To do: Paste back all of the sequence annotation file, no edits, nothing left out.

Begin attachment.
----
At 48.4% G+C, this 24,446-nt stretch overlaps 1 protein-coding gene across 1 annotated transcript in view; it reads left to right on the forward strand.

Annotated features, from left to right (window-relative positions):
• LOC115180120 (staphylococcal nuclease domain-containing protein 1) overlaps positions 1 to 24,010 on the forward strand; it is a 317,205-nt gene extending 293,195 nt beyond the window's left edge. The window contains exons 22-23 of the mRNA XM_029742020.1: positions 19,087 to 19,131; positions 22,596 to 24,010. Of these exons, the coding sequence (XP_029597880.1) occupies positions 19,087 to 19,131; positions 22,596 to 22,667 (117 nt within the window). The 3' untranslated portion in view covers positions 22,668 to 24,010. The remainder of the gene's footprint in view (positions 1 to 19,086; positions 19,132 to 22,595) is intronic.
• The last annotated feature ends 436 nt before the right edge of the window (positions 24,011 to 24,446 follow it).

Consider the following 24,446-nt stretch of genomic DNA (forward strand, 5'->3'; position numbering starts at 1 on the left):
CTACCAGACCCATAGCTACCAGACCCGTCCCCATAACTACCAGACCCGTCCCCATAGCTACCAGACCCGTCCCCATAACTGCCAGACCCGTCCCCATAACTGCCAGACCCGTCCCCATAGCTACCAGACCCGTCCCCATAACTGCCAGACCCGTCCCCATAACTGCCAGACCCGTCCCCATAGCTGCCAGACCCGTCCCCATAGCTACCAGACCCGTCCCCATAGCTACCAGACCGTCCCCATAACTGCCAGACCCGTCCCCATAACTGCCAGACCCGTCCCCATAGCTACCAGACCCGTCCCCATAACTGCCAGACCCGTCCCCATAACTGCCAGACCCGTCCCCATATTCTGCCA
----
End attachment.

At 48.4% G+C, this 24,446-nt stretch overlaps 1 protein-coding gene across 1 annotated transcript in view; it reads left to right on the forward strand.

Annotated features, from left to right (window-relative positions):
• LOC115180120 (staphylococcal nuclease domain-containing protein 1) overlaps positions 1 to 24,010 on the forward strand; it is a 317,205-nt gene extending 293,195 nt beyond the window's left edge. The window contains exons 22-23 of the mRNA XM_029742020.1: positions 19,087 to 19,131; positions 22,596 to 24,010. Of these exons, the coding sequence (XP_029597880.1) occupies positions 19,087 to 19,131; positions 22,596 to 22,667 (117 nt within the window). The 3' untranslated portion in view covers positions 22,668 to 24,010. The remainder of the gene's footprint in view (positions 1 to 19,086; positions 19,132 to 22,595) is intronic.
• The last annotated feature ends 436 nt before the right edge of the window (positions 24,011 to 24,446 follow it).

Consider the following 24,446-nt stretch of genomic DNA (forward strand, 5'->3'; position numbering starts at 1 on the left):
CTACCAGACCCATAGCTACCAGACCCGTCCCCATAACTACCAGACCCGTCCCCATAGCTACCAGACCCGTCCCCATAACTGCCAGACCCGTCCCCATAACTGCCAGACCCGTCCCCATAGCTACCAGACCCGTCCCCATAACTGCCAGACCCGTCCCCATAACTGCCAGACCCGTCCCCATAGCTGCCAGACCCGTCCCCATAGCTACCAGACCCGTCCCCATAGCTACCAGACCGTCCCCATAACTGCCAGACCCGTCCCCATAACTGCCAGACCCGTCCCCATAGCTACCAGACCCGTCCCCATAACTGCCAGACCCGTCCCCATAACTGCCAGACCCGTCCCCATATTCTGCCA